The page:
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Discussion Starter #9
I believe it. I saw a blues player not long ago (Popa Chubby) and he was switching pups every time he'd switch from rhythm to lead and back, within phrases, up and down the neck... it was crazy :lol:

He had me thinking a lot about really, really using pickup configs. I tend to wire a lot of fancy combinations, but I'll stick to one tone throughout a song, using amp channels and/or pedals to switch things up within the song.
Bare minimum, I'll switch positions when going from rhythm to lead. I tend to prefer 2 or 4 for rhythm in a jam context since they seem to gel behind another lead a little better. I'll also DEFINITELY ride my volume - at a blues jam, I don't have any footswitchable options so I'll back off the volume to both clean up for rhythm and take the edge off the output, and then open it wide open to take a solo.

While soloing, I'll move around a little bit, but I think I need to spend more time really working on that. It's awesome when done right.
 

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I MG.org salute you.
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My early guitar playing was fed by a steady diet of Eddie VanHalen. I had thought for the first several years that there was no need for anything more than a bridge pickup, let alone a tone knob. Then I recall catching SRV on what I recalled was the Carson show and noticing how his right hand would fire down to the pickup switch like a bullet out of a gun to change pickups in the middle of phrases. It was at that point that I realized the tone, volume and pickup selectors on a guitar actually had some artistic purpose. I started paying more attention after that and started trying to incorporate more pickup choice, and volume knob control, into my own playing (honestly still not a fan of tone knobs :lol: ). I've always regarded these aspects as some that set apart the players from the real musicians. The real artists explorer every nuance and hone their abilities until manipulation of those "extras" becomes second nature.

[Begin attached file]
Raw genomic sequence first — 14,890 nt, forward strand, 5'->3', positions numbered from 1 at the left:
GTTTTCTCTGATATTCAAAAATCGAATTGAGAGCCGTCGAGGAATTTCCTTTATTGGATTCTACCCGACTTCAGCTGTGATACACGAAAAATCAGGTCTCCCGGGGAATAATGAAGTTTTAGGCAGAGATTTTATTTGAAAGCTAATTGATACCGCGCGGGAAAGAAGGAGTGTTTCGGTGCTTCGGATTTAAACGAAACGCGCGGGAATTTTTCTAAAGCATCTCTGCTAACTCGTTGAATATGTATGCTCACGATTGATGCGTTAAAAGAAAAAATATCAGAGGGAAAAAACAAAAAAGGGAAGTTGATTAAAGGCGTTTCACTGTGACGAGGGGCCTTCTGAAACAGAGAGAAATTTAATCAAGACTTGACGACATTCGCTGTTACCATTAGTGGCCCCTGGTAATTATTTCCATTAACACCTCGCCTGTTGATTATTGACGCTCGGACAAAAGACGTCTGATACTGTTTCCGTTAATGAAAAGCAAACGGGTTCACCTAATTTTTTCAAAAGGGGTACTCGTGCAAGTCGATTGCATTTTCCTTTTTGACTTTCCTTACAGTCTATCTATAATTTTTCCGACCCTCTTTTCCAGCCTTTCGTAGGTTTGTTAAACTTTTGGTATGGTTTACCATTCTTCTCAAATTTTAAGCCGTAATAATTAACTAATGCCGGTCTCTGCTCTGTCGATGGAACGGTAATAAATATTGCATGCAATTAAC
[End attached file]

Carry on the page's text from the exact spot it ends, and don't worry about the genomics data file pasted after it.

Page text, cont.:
Oddly enough it was the nuances I'd grown used to in manipulating touch, volume knob and pickup selection that turned me off early modelers. It seemed they were built for "set it an forget it" playing. The early modelers, especially the Line 6 stuff, didn't deal well with the subtle stuff. They've gotten MUCH better.

EDIT: Check out some of SRV's manipulation in the soloing for Couldn't Stand the Weather here (around 16:00, then after the drum and bass solos);
He does it so quickly some times it's hard to notice.
 

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I am Groot
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I believe it. I saw a blues player not long ago (Popa Chubby) and he was switching pups every time he'd switch from rhythm to lead and back, within phrases, up and down the neck... it was crazy :lol:

He had me thinking a lot about really, really using pickup configs. I tend to wire a lot of fancy combinations, but I'll stick to one tone throughout a song, using amp channels and/or pedals to switch things up within the song.

Drew and I were talking about this on chat. Drew said he barely ever switches pickups, and I can instantly relate. To me, blade switches are a pain, and five way blades are damn near impossible to land on anything other than position 1 or 5 on the fly. Especially on Strat, with two knobs in the way of the switch. I'm sure I might get better if I really, really worked at it, but I'm not going to do it.

Conversely, I am constantly switching pickups on my Les Pauls and PRS. The 3-way toggle switch is not only easier to operate (IMHO) than a blade switch, but it's conveniently located on your typical singlecut. I'll switch positions in the middle of solos, sometimes just because the option is there. On my KxK ProtoV and Jackson Rhoads, with the same 3-way toggle, I barely change; the damn Floyd Rose bar is almost always in the way. So, the moral of the story is TOM > * bridges, 3-way toggle > blades , both together > *
 

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I am Groot